Personally I think a good plan involves thinking about how you'd get employed outside of education. The alternative can be working at Starbucks or being really unhappy with your job.
Thanks, I'm considering it now.
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Post by carnap » Tue Mar 27, 2018 2:55 am

Cirion Spellbinder wrote:
Mon Mar 26, 2018 12:11 am
Some of the schools I have been accepted to have this credential built into the 4 year experience. Also, I do like teaching. Imparting knowledge is really fun for me!
Teaching in the real world isn't some lofty ideal of "imparting knowledge". The majority (and in the case of high school...the vast majority) of your students won't really care about what you're teaching. They are there because they want to graduate.

Its hard to know if you'll like something before you really do it. So if all your plans are based on education you may end up really unhappy if things don't go as expected.

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Post by carnap » Tue Mar 27, 2018 3:26 am

Red wrote:
Sun Mar 25, 2018 9:34 pm
By 'actual philosophy,' I am referring to philosophy itself. I'm not saying I'm King Shit when it comes to philosophy, I'm just saying.
Anyways, I remember brimstone linked a video from a guy named Richard Carier a while back which discusses the problem with philosophy education (it's kinda long, recommend having it at 2x speed):
https://www.youtube.com/watch?v=YLvWz9GQ3PQ
I listened to a bit of that video and found it intolerable, the speaker doesn't seem all that familiar with academic philosophy (he seems to be a historian? never heard of him before.)

In any case, I'm also not sure what you mean by "philosophy itself". If we are talking about the academic discipline then the history of philosophy is an integral part of philosophy. In most philosophy programs you will spend a good deal studying the works of people that are dead but that is only because their work is still relevant.

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Post by mkm » Tue Mar 27, 2018 6:29 am

If you want to pursue math, "pure" math (mathematical logic, model theory, set theory?), you will propably engage in philosophical background of some concepts inevitably. Main difference will be that with some training in mathematics you will filter out a lot of, let's say, imprecise matter in philosophy (or straight nonsense, putting it bluntly). I had one or two "general" (not mathematically focused) philosophy classes, and they were annoying most of the time, but there were some gems too, just hidden.
Job wise mathematicians are usually very flexible when it comes to learn some CS or other things that depend heavily on analytical thinking, just don't seperate yourself totally from programming and a little bit of statistics, and you should be golden.

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Post by Red » Tue Mar 27, 2018 7:02 am

carnap wrote:
Tue Mar 27, 2018 3:26 am
I listened to a bit of that video and found it intolerable, the speaker doesn't seem all that familiar with academic philosophy (he seems to be a historian? never heard of him before.)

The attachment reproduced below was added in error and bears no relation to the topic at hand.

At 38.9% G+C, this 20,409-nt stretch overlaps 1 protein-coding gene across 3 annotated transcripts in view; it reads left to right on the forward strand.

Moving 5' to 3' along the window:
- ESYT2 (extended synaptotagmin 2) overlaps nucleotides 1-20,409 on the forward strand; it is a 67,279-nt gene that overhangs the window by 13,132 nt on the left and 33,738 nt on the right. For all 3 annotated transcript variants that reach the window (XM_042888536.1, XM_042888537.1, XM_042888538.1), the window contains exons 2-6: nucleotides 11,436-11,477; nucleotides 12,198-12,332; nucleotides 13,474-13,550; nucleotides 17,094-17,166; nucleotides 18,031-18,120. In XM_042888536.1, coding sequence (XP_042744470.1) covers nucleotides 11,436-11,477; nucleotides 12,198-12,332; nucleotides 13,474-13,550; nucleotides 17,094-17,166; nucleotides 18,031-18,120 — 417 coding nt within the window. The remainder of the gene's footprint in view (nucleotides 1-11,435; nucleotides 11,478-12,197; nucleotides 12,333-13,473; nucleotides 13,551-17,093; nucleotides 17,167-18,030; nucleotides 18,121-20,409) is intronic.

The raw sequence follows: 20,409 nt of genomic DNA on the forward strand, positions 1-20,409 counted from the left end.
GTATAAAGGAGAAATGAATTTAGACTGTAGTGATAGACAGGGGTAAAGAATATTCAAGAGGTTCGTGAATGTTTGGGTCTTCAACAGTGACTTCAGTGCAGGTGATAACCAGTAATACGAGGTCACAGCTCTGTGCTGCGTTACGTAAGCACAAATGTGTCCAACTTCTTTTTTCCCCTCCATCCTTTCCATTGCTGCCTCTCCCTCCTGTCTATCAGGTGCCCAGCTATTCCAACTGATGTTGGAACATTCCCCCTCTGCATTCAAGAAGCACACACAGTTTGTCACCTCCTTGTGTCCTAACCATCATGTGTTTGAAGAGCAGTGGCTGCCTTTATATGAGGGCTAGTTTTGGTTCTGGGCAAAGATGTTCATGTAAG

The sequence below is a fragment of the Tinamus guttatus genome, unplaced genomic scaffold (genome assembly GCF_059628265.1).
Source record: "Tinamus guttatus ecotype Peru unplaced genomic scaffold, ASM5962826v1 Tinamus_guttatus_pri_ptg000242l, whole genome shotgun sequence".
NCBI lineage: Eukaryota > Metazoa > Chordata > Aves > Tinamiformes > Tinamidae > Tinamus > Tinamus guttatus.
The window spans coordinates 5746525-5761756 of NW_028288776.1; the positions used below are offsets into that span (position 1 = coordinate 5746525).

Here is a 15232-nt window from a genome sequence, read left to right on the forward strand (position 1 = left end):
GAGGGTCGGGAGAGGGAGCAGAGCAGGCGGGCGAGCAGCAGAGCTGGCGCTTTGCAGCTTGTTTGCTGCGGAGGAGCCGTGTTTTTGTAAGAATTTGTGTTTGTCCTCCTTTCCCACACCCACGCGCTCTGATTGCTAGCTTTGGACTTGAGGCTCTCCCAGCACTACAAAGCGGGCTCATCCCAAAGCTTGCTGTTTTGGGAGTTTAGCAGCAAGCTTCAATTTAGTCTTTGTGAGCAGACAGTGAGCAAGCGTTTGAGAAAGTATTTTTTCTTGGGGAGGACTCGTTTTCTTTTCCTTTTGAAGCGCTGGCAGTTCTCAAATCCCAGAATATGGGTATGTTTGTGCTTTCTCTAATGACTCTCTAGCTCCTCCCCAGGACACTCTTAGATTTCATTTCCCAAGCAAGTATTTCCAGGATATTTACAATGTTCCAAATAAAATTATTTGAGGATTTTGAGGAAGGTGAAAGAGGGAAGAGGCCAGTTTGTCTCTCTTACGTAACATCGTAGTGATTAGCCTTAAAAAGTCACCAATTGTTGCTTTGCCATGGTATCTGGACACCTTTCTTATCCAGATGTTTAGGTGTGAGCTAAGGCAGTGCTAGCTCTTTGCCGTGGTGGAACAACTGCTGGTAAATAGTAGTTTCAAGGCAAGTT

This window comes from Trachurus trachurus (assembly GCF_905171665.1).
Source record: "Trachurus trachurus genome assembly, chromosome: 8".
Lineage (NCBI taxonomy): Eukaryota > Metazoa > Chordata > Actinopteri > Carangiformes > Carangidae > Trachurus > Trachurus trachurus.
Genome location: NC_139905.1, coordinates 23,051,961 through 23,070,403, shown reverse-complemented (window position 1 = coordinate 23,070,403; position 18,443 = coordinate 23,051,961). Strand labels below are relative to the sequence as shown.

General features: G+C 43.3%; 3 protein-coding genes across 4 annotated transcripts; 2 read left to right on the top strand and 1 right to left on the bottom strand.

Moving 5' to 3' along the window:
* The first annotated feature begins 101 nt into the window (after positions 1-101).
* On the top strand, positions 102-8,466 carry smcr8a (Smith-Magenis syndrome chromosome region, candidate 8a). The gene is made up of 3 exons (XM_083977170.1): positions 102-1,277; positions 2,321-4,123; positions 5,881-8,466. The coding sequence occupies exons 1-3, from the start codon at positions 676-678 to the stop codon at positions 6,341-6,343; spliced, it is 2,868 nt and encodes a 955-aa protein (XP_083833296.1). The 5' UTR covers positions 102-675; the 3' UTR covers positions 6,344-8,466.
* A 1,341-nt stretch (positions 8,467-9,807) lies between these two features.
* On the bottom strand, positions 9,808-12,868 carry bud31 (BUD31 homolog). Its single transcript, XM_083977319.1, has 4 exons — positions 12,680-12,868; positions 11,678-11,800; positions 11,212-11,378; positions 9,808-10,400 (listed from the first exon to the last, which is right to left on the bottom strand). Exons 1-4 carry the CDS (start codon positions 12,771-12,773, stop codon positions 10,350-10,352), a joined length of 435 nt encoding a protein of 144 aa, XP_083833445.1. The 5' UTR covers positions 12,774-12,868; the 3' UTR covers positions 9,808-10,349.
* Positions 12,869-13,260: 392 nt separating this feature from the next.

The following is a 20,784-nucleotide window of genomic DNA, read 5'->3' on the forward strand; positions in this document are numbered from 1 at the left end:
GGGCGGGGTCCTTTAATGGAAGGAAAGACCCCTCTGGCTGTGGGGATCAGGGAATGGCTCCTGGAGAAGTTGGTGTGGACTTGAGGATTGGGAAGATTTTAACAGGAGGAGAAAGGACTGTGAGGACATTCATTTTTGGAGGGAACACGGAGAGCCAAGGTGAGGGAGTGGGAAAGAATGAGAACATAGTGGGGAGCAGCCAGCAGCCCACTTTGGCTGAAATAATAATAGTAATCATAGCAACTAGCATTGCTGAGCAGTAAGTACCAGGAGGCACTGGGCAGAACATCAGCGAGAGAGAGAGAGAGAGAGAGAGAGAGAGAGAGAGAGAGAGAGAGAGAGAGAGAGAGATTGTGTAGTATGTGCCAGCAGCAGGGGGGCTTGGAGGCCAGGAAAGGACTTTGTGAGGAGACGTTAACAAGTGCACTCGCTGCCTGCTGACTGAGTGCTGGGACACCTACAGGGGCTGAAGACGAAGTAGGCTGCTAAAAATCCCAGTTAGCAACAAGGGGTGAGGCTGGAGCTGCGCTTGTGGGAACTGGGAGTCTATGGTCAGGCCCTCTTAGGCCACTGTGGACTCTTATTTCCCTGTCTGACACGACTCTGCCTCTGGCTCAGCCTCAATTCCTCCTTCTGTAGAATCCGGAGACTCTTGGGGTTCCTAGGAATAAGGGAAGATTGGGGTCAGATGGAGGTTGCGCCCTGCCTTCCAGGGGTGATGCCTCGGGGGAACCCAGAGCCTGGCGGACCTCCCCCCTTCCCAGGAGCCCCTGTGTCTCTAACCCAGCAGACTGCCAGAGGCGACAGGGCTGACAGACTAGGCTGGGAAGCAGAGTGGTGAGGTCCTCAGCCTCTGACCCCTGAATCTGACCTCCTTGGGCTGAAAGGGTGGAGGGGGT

You sould watch the whole video first before being dismissive.
carnap wrote:
Tue Mar 27, 2018 3:26 am
In any case, I'm also not sure what you mean by "philosophy itself". If we are talking about the academic discipline then the history of philosophy is an integral part of philosophy. In most philosophy programs you will spend a good deal studying the works of people that are dead but that is only because their work is still relevant.
Yeah, and that's the issue we are trying to discuss. A little but if history is important, but it seems to be taking priority over philosophy. What you're saying is like saying you have to study the life of Isaac Newton if you want to understand physics.
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Post by Cirion Spellbinder » Tue Mar 27, 2018 8:26 pm

carnap wrote:
Tue Mar 27, 2018 2:55 am
Teaching in the real world isn't some lofty ideal of "imparting knowledge".
Right, there is also classroom management, grading, planning, and the aforementioned maintenance of curriculum standards.
The majority (and in the case of high school...the vast majority) of your students won't really care about what you're teaching. They are there because they want to graduate.
I experienced this recently because I briefly held a job as a teacher’s aid / tutor at a community college for an elementary algebra course. It was obvious that most of the students didn’t care and just wanted to sate their math requirement, but it was still enjoyable to work with them in and out of class.
Its hard to know if you'll like something before you really do it. So if all your plans are based on education you may end up really unhappy if things don't go as expected.
I also really briefly have volunteered at a middle school as a teacher’s aide for a 7th grade (American) math class. I didn’t enjoy that quite as much, but obviously I just had my foot in the water, and in all honesty I would do it again if it didn’t conflict with my schedule!